Erykah Badu and Andre 3000 are reputed to have stolen their baby’s name from a Seinfeld episode in which George wants to name a baby after a number. They complied by naming their child Seven. Before I forget, Jane Goldman and Jonathan Ross have Betty Kitten, with Honey Kinney and Harvey Kirby, to complete their family circle.

Elon Musk and Grimes’s baby boy is XÆA-Xii. I kept hearing ‘crazy’ until I heard it’s pronounced ‘X-Ash’. Nope, not crazy at all. No more of Brangelina, but Shiloh Pitt has to live with that name. Do you think that Brad and Angelina realised that their child’s name was a perfect example of spoonerism? Shiloh Pitt becomes Pile of …(okay, that’s out of my system)

Then consider rocker Frank Zappa’s kids’ names – Moon Unit, Dweezil, and Diva Thin Muffin. More recently, rapper Cardi B named her baby girl Kulture. And lest we forget, there are more – Apollo Bowie Flynn, Kingston James McGregor, and Zuma Nesta Rock (children of Gavin Rossdale and Gwen Stefani) Cricket Pearl and Birdie Leigh are the children of Busy Philipps – was Busy too busy to check a book of baby names, wonder fellow mums, who search the net for baby names. And Rosalind Arusha Arkadina Altalune Florence (1 kid) has a mum named just Uma (Thurman). Why, oh why?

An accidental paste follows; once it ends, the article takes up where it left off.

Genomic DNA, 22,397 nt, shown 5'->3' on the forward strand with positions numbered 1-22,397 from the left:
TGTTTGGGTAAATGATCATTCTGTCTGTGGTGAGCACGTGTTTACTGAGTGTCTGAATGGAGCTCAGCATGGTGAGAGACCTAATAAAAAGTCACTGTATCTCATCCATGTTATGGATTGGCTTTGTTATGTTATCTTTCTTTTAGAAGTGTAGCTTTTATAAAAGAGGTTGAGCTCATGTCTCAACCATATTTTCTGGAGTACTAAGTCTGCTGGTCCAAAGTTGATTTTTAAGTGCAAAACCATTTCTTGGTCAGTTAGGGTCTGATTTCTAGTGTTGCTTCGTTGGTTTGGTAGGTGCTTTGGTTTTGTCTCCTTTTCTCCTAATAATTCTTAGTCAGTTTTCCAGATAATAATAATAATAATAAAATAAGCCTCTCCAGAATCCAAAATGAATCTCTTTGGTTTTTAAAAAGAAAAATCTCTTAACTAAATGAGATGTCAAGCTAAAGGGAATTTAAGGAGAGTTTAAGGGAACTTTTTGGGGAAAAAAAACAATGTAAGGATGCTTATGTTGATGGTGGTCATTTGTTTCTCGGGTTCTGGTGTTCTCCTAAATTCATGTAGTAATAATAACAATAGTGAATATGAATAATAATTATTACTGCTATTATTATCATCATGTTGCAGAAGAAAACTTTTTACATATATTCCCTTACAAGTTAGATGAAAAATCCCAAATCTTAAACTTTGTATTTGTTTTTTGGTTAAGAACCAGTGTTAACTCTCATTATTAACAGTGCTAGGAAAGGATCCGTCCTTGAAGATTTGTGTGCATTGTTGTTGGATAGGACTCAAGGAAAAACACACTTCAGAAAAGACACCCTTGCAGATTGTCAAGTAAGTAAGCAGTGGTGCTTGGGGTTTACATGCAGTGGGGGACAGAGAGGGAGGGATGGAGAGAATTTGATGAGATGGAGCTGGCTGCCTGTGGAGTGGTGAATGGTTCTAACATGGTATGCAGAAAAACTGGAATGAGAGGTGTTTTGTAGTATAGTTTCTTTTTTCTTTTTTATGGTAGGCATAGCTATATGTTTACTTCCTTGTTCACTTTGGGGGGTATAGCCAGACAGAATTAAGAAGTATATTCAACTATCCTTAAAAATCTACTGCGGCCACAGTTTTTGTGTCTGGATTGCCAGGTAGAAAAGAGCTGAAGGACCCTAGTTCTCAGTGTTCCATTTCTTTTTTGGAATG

Patricia Quinn called her son Quinn, making him Quinn Quinn (Major Major from Catch-22, was promoted to the rank of major and squadron head and became ‘Major Major Major Major’)

More children today have first names such as Espn (pronounced Espen) and ABCDE (pronounced Abseedee) Science takes credit for Archimedes and Diesel; while geography and the weather takes credit for Dakota, India, Paris, Savannah, Summer, Misty and Sandy. Names of food and drink abound – Ginger, Chardonnay, Peach and the like. More names for animal and nature lovers – Dove, Puppy, Tiger, Oak, etc. I actually like floral names – Daisy, Iris, Rose…

I have heard a joke about a family with the surname Down, calling their three sons Neil, Bob and Ben and their one daughter Ida. It has to be a joke. Life cannot be that cruel.